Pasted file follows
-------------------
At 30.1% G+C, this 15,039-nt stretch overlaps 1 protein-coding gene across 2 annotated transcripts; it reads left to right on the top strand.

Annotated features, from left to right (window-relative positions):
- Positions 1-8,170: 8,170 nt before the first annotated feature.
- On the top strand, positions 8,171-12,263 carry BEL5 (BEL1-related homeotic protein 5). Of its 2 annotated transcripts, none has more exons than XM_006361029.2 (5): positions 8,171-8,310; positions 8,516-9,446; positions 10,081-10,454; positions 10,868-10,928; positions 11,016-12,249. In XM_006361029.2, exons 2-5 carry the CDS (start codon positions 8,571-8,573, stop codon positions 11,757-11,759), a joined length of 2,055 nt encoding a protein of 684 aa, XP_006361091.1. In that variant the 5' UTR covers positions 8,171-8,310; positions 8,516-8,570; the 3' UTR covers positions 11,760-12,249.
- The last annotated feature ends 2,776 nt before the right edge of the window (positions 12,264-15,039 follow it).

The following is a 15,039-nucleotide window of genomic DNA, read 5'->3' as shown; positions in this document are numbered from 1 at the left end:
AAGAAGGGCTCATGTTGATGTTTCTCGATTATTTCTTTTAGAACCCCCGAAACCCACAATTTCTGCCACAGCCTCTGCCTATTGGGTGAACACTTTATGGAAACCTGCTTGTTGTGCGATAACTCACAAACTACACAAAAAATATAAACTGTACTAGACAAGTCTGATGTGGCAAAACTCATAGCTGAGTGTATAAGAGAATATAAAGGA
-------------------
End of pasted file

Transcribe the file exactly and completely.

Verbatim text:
At 30.1% G+C, this 15,039-nt stretch overlaps 1 protein-coding gene across 2 annotated transcripts; it reads left to right on the top strand.

Annotated features, from left to right (window-relative positions):
- Positions 1-8,170: 8,170 nt before the first annotated feature.
- On the top strand, positions 8,171-12,263 carry BEL5 (BEL1-related homeotic protein 5). Of its 2 annotated transcripts, none has more exons than XM_006361029.2 (5): positions 8,171-8,310; positions 8,516-9,446; positions 10,081-10,454; positions 10,868-10,928; positions 11,016-12,249. In XM_006361029.2, exons 2-5 carry the CDS (start codon positions 8,571-8,573, stop codon positions 11,757-11,759), a joined length of 2,055 nt encoding a protein of 684 aa, XP_006361091.1. In that variant the 5' UTR covers positions 8,171-8,310; positions 8,516-8,570; the 3' UTR covers positions 11,760-12,249.
- The last annotated feature ends 2,776 nt before the right edge of the window (positions 12,264-15,039 follow it).

The following is a 15,039-nucleotide window of genomic DNA, read 5'->3' as shown; positions in this document are numbered from 1 at the left end:
AAGAAGGGCTCATGTTGATGTTTCTCGATTATTTCTTTTAGAACCCCCGAAACCCACAATTTCTGCCACAGCCTCTGCCTATTGGGTGAACACTTTATGGAAACCTGCTTGTTGTGCGATAACTCACAAACTACACAAAAAATATAAACTGTACTAGACAAGTCTGATGTGGCAAAACTCATAGCTGAGTGTATAAGAGAATATAAAGGA